U.S. Sen. Brian Schatz, D-Hawaii, is asking President Barack Obama to posthumously award Mitsuye Endo the Presidential Medal of Freedom, the nation’s highest civilian honor.

Endo was one of 120,000 Japanese Americans imprisoned in internment camps during World War II. Endo and her family were forced into camps in California and Utah even though her brother was serving in the U.S. military.

While incarcerated, Endo challenged the constitutionality of the internment camps. The government offered to release Endo as long as she agreed not to return to the West Coast.

Mitsuye Endo

Mitsuye Endo

University Library. California State University, Sacramento

Instead, she chose to remain incarcerated to ensure her legal case remained active. She was imprisoned for three years.

But news of an impending Supreme Court ruling in favor of Endo led to the Roosevelt administration’s decision to rescind Executive Order 9066, which authorized the internment camps, on December 17, 1944. It was the day before the Endo decision was handed down.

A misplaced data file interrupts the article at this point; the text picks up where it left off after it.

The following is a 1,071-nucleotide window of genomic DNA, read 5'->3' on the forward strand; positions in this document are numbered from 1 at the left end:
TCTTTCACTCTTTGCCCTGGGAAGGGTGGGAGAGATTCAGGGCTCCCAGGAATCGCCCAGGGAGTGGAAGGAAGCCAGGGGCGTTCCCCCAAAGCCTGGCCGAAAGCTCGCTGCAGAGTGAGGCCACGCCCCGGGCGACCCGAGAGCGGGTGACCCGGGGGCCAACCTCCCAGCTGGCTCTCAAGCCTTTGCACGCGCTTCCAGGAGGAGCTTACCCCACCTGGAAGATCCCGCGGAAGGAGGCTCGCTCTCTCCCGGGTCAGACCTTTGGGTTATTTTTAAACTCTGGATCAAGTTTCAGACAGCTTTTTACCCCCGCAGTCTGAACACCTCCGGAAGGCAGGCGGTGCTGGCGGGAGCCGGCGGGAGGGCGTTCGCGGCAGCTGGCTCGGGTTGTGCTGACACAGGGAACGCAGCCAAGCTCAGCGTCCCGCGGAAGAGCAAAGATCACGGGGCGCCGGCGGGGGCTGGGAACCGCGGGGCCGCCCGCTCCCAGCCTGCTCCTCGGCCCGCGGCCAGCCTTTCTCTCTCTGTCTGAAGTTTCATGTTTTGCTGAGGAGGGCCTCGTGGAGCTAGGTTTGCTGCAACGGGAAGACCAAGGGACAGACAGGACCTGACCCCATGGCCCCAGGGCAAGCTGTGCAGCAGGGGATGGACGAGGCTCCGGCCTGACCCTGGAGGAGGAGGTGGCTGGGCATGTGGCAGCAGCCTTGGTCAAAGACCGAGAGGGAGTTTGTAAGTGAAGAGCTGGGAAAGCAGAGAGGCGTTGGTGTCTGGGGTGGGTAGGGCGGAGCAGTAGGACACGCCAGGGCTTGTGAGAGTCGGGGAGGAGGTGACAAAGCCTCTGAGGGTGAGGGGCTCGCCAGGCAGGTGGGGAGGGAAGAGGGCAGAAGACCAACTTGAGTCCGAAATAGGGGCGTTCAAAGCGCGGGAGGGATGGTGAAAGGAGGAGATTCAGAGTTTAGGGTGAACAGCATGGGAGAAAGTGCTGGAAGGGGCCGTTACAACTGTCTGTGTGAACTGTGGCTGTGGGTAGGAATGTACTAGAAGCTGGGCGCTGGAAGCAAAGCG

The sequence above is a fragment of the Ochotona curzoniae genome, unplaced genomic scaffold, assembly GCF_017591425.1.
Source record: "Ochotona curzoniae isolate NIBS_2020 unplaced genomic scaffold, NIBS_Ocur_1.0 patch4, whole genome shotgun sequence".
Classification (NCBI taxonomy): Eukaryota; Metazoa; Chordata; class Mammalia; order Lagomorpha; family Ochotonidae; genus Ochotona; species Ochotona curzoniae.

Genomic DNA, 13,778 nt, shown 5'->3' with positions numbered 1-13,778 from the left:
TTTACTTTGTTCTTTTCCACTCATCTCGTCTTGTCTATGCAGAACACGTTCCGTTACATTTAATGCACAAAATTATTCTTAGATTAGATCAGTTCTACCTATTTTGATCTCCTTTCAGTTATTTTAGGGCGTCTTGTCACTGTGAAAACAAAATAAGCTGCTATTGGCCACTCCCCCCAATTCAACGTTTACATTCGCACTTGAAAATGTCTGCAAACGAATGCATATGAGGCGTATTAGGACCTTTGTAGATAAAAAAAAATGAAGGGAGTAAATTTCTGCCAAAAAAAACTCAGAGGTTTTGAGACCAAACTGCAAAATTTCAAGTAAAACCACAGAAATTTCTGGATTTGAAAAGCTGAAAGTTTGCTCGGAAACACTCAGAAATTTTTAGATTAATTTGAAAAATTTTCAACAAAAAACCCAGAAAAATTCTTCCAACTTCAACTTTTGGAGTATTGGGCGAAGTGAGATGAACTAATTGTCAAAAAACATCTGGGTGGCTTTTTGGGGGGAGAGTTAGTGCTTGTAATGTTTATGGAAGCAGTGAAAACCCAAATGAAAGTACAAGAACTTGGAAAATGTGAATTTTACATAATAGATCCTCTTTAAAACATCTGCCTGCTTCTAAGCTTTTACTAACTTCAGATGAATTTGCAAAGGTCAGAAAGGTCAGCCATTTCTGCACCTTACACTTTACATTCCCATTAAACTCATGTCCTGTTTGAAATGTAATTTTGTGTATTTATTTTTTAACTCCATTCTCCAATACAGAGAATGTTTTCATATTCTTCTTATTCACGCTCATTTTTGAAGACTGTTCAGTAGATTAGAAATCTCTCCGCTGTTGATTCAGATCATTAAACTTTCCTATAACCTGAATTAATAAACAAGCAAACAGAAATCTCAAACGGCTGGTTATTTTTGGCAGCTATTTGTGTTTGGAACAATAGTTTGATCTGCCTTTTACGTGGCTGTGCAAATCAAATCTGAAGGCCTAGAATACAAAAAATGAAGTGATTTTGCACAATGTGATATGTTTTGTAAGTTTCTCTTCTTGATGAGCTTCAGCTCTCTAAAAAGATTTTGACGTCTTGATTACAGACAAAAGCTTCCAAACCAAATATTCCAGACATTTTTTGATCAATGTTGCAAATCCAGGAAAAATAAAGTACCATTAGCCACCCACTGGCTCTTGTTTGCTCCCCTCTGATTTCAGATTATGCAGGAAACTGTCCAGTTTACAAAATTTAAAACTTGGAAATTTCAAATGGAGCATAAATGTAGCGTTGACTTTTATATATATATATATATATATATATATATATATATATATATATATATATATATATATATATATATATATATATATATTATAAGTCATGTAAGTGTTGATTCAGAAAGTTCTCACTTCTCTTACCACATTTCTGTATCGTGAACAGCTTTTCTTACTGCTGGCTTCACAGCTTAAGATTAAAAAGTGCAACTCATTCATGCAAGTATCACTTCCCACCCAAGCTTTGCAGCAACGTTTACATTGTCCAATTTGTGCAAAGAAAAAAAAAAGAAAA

Two weeks later, the internment camps were closed.

Endo was one of four Japanese Americans who challenged the legality of their relocation and internment all the way to the U.S. Supreme Court. She was the only woman among them, and the only named plaintiff to win a case.

Schatz wrote that recognition of Endo’s courage and sacrifice as a civil rights heroine is long overdue.

“Ms. Endo was an ordinary person who made the extraordinary choice to forego her own freedom in order to secure the rights of 120,000 Japanese Americans who were wrongfully imprisoned,” wrote Schatz in the letter.  “Her story exemplifies a core American principle; we are a nation of laws where one person can stand up against an injustice and alter the course of our democracy.”

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